This flurry of activity now, and the choices being made, means our capacity to prepare our readiness and cope with the potential for further outbreaks in coming months is extremely limited. But getting COVID-19 ready is the key to our longer-term security in the face of an ongoing threat. Our lockdowns do reduce opportunities for transmission. Those with the disease have fewer contacts to be traced. The burden on hospital services is reduced. Lockdowns buy us time. And we need to use that time wisely if we are to return to a normal world safely.
We need to be planning now for how we will live in a world where COVID-19 is a constant reality. Those places and organisations that do this well will arrive at a new normal more quickly and minimise suffering. Those that don’t, those that are affected by repeated outbreaks and all the interruptions they bring, will be hit hard. People will be wary of living in places that they perceive are not COVID-19 ready. Businesses won’t want to invest there. Your ‘COVID-19 Ready State’ will define your future.
I think a ‘COVID-19 Ready State’ has the following components;
- Public Health. The ability to swiftly mobilise rapid and widespread virus testing, contact tracing and isolation. There is a need for constant and regular messaging on hygiene, case identification and individual responsibility. Access to treatments and vaccines needs to be established as they become available.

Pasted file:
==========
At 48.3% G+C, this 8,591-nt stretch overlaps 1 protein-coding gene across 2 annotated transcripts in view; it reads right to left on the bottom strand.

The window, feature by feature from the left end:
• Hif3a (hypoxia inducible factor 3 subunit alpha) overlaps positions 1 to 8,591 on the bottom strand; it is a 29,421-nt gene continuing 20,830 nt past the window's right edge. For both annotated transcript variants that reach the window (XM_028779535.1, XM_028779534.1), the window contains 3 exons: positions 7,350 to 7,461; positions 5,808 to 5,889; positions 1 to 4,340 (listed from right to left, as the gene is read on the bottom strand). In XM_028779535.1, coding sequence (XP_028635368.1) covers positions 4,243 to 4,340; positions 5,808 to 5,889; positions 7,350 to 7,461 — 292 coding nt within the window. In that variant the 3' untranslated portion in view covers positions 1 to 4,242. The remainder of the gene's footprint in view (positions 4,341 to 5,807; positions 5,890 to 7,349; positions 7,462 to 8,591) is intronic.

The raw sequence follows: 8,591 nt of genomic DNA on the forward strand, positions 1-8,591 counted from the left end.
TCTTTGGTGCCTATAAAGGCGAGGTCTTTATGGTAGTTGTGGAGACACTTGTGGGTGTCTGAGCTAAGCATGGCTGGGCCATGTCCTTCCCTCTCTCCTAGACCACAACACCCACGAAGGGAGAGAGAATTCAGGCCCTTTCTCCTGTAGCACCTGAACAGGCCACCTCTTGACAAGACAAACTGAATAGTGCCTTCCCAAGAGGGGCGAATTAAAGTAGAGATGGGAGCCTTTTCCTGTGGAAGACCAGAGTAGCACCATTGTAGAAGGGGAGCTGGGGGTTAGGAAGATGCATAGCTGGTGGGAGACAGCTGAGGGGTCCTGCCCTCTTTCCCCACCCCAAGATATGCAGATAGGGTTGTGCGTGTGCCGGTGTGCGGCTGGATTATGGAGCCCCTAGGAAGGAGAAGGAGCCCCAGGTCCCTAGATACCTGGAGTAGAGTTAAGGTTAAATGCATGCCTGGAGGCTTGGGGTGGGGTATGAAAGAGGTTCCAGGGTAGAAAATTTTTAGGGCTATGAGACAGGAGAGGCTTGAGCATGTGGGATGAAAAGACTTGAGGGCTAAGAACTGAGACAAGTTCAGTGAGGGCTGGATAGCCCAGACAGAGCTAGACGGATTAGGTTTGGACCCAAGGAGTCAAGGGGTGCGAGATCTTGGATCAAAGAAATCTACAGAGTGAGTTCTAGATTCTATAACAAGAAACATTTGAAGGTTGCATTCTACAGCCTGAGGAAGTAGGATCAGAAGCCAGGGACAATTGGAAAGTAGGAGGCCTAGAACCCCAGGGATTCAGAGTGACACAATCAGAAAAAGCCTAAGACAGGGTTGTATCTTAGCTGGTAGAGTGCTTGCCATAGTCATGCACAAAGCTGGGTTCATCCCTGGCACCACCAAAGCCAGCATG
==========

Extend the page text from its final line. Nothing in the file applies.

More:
- Hospital care. A capacity to rapidly scale up through identified call-in procedures for extra staff, equipment levels (eg ventilation) and stocks of PPE.
- Local authorities. Clear protocols are needed for introducing lockdowns and the means of enforcement of restrictions need to be carefully rehearsed. Plans for supporting the vulnerable particularly the elderly and maintaining basic services.
- Security. Police and civil enforcement need to have deployment plans in place. Parameters need to be established for tracking and surveillance measures for those infected in ways that take account of people’s human tights and entitlements.
- Business. Small medium and large businesses will have resilience plans in place including addressing reserve policies and the capacity for remote working.
- Community. Neighbourhood groups, virtual and real, provide the weave that connects people together, ensuring those who need help get it, messaging is spread and understood, and morale and well-being is maintained.